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The risk of pleading guilty to Missouri criminal charges

On Behalf of | Feb 19, 2024 | Criminal Defense

Missouri has laws criminalizing many different types of behavior. Accusations ranging from claims of reckless driving to assertions that someone illegally possessed narcotics can lead to an individual’s prosecution. Those facing criminal charges in Missouri have certain rights enshrined both in federal and state laws. The right to defend against those charges is crucial for those wrongly accused of a crime. However, a large percentage of those facing criminal charges in Missouri plead guilty instead of asserting their innocence, regardless.

They may worry that going to trial might draw attention to their recent arrest. If a prosecutor files multiple charges or particularly serious allegations against someone, a defendant may worry that defending against those charges at trial could lead to severe penalties if they get convicted. Many people plead guilty because they view that as the safest option. They may fail to understand the risks of pleading guilty.

A guilty plea does not guarantee a lenient sentence

People often assume that if they cooperate with the criminal justice system by pleading guilty, then a judge may take that under consideration when sentencing them. They may conflate the potential protection extended by a well-negotiated plea bargain with simply pleading guilty. Someone who has a plea bargain in place can potentially avoid specific consequences by pleading guilty and possibly by cooperating with the state as part of a larger investigation.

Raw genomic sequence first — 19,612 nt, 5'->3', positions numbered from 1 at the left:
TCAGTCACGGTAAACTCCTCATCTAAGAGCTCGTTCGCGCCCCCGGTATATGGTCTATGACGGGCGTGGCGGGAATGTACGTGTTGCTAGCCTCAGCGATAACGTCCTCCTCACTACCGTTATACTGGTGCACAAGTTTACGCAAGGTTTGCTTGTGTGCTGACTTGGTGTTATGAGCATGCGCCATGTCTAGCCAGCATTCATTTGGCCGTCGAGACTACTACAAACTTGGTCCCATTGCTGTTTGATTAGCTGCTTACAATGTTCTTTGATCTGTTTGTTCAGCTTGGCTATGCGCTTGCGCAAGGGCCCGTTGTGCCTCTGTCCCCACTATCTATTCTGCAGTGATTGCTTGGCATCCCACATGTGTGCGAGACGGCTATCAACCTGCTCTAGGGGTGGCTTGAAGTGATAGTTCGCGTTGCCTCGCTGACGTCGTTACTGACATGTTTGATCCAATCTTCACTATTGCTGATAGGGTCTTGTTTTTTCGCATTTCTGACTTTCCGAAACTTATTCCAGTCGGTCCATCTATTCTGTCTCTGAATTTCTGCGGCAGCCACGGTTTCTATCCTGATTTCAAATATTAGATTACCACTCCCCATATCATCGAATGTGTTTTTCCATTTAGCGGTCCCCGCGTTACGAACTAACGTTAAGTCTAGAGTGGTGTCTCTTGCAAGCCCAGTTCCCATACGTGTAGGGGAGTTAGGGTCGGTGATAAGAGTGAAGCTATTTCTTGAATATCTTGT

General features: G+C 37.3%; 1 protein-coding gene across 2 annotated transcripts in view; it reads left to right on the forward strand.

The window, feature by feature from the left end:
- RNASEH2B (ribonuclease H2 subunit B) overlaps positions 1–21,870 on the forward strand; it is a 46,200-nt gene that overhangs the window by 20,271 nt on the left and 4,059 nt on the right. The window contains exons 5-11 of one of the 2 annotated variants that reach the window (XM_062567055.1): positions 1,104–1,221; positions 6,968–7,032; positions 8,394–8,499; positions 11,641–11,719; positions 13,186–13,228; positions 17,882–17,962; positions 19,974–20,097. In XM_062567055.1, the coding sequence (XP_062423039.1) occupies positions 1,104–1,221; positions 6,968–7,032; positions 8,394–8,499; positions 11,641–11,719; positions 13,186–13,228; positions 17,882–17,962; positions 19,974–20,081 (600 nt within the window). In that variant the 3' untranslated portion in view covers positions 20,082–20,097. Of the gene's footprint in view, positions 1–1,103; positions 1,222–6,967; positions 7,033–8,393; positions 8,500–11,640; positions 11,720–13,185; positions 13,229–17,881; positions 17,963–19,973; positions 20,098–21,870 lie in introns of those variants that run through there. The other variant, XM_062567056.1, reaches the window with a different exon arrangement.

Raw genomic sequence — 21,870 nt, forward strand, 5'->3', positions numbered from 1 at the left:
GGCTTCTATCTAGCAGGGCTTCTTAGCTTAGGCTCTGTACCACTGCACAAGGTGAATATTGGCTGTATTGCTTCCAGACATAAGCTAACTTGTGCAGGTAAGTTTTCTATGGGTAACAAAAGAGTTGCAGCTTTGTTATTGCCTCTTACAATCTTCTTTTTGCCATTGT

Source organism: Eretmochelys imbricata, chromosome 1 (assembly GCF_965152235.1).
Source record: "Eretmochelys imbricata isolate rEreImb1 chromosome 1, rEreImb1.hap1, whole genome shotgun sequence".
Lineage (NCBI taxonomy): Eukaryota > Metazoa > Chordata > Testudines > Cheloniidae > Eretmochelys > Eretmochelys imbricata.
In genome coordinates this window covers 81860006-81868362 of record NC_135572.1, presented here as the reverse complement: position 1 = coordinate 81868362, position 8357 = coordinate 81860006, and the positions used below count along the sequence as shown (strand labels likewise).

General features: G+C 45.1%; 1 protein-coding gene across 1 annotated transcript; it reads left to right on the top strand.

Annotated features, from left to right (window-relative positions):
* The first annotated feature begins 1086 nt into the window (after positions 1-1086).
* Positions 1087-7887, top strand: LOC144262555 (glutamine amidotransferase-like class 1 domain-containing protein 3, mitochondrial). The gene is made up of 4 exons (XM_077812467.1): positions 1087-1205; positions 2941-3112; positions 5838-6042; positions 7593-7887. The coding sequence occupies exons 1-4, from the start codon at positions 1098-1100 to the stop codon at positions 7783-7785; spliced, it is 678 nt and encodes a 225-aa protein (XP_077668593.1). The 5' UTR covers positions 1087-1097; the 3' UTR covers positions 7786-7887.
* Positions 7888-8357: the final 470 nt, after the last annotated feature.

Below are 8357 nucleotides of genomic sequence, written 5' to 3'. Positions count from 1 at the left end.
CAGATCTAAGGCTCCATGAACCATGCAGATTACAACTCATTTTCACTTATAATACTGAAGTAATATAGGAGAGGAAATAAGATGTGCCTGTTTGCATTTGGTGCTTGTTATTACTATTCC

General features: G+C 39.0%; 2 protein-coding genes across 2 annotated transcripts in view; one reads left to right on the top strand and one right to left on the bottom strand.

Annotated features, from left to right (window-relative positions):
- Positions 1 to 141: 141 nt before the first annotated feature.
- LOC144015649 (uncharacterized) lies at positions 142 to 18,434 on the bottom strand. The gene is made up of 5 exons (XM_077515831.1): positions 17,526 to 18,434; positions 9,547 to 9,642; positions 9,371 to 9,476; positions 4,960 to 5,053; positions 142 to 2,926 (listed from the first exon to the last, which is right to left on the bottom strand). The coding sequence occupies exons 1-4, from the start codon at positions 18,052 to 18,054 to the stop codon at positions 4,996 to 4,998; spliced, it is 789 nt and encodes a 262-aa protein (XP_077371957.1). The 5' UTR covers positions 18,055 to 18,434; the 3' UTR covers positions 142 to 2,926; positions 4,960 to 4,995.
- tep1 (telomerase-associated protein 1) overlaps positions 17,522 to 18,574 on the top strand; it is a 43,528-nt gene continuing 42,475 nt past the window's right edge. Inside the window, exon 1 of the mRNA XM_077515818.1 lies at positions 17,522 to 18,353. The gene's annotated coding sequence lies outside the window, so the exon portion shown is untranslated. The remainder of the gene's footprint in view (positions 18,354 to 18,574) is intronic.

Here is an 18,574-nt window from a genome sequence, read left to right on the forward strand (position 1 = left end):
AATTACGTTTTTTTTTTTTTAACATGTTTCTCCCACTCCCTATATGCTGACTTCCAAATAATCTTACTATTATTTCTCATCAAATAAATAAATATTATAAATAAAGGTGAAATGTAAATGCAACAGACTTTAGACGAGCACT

Although judges can sometimes be more lenient in cases where people acknowledge their mistakes, a guilty plea does not automatically ensure lenient sentencing or eliminate the possibility of incarceration. Unless someone negotiates a thorough plea deal with specific sentencing limitations, a guilty plea does not guarantee any reduction in penalties.

In fact, the defendant is essentially at the mercy of the judge hearing their case. Judges have the authority to hand down any sentence that complies with the sentencing recommendations for a specific criminal offense. Judges sometimes pride themselves on handing down harsh sentences for certain types of offenses or in specific scenarios.

The only way to ensure that a defendant avoids jail time and other potentially severe consequences is to defend against charges successfully at trial or work to have their charges dropped. Understanding the risks of a guilty plea, and seeking legal guidance to build a strong defense, can help someone better respond to pending Missouri criminal charges in ways that are as informed as possible.